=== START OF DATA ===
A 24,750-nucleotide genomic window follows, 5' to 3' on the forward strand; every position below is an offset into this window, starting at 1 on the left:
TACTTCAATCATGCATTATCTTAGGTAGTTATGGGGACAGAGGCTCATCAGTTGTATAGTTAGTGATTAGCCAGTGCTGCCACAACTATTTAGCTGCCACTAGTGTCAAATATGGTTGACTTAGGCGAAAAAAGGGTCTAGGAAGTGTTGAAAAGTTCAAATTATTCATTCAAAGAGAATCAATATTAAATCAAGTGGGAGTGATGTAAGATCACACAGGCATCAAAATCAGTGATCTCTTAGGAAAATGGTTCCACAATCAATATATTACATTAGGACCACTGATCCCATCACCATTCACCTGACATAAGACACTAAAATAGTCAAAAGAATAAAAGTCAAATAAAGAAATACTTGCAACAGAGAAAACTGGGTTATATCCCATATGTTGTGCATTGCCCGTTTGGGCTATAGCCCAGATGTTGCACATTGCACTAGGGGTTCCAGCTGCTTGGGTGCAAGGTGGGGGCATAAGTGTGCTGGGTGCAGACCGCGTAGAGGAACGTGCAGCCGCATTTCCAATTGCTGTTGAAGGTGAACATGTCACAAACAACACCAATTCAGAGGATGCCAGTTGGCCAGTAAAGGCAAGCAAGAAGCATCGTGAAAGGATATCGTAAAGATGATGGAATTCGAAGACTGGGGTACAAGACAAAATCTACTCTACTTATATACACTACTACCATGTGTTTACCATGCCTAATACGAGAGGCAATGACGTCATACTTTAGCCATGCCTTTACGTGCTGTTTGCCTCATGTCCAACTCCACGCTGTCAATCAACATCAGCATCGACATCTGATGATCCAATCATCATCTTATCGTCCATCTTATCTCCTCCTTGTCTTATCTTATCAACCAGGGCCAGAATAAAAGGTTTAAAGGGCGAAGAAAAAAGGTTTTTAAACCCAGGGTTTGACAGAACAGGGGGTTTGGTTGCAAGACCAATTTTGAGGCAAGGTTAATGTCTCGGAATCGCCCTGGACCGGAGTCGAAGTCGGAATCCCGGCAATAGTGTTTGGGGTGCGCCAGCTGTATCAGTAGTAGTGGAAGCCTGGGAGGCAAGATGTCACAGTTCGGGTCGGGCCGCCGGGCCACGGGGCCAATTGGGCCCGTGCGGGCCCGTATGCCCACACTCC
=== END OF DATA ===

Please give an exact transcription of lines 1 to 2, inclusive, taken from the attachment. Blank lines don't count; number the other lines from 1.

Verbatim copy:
A 24,750-nucleotide genomic window follows, 5' to 3' on the forward strand; every position below is an offset into this window, starting at 1 on the left:
TACTTCAATCATGCATTATCTTAGGTAGTTATGGGGACAGAGGCTCATCAGTTGTATAGTTAGTGATTAGCCAGTGCTGCCACAACTATTTAGCTGCCACTAGTGTCAAATATGGTTGACTTAGGCGAAAAAAGGGTCTAGGAAGTGTTGAAAAGTTCAAATTATTCATTCAAAGAGAATCAATATTAAATCAAGTGGGAGTGATGTAAGATCACACAGGCATCAAAATCAGTGATCTCTTAGGAAAATGGTTCCACAATCAATATATTACATTAGGACCACTGATCCCATCACCATTCACCTGACATAAGACACTAAAATAGTCAAAAGAATAAAAGTCAAATAAAGAAATACTTGCAACAGAGAAAACTGGGTTATATCCCATATGTTGTGCATTGCCCGTTTGGGCTATAGCCCAGATGTTGCACATTGCACTAGGGGTTCCAGCTGCTTGGGTGCAAGGTGGGGGCATAAGTGTGCTGGGTGCAGACCGCGTAGAGGAACGTGCAGCCGCATTTCCAATTGCTGTTGAAGGTGAACATGTCACAAACAACACCAATTCAGAGGATGCCAGTTGGCCAGTAAAGGCAAGCAAGAAGCATCGTGAAAGGATATCGTAAAGATGATGGAATTCGAAGACTGGGGTACAAGACAAAATCTACTCTACTTATATACACTACTACCATGTGTTTACCATGCCTAATACGAGAGGCAATGACGTCATACTTTAGCCATGCCTTTACGTGCTGTTTGCCTCATGTCCAACTCCACGCTGTCAATCAACATCAGCATCGACATCTGATGATCCAATCATCATCTTATCGTCCATCTTATCTCCTCCTTGTCTTATCTTATCAACCAGGGCCAGAATAAAAGGTTTAAAGGGCGAAGAAAAAAGGTTTTTAAACCCAGGGTTTGACAGAACAGGGGGTTTGGTTGCAAGACCAATTTTGAGGCAAGGTTAATGTCTCGGAATCGCCCTGGACCGGAGTCGAAGTCGGAATCCCGGCAATAGTGTTTGGGGTGCGCCAGCTGTATCAGTAGTAGTGGAAGCCTGGGAGGCAAGATGTCACAGTTCGGGTCGGGCCGCCGGGCCACGGGGCCAATTGGGCCCGTGCGGGCCCGTATGCCCACACTCC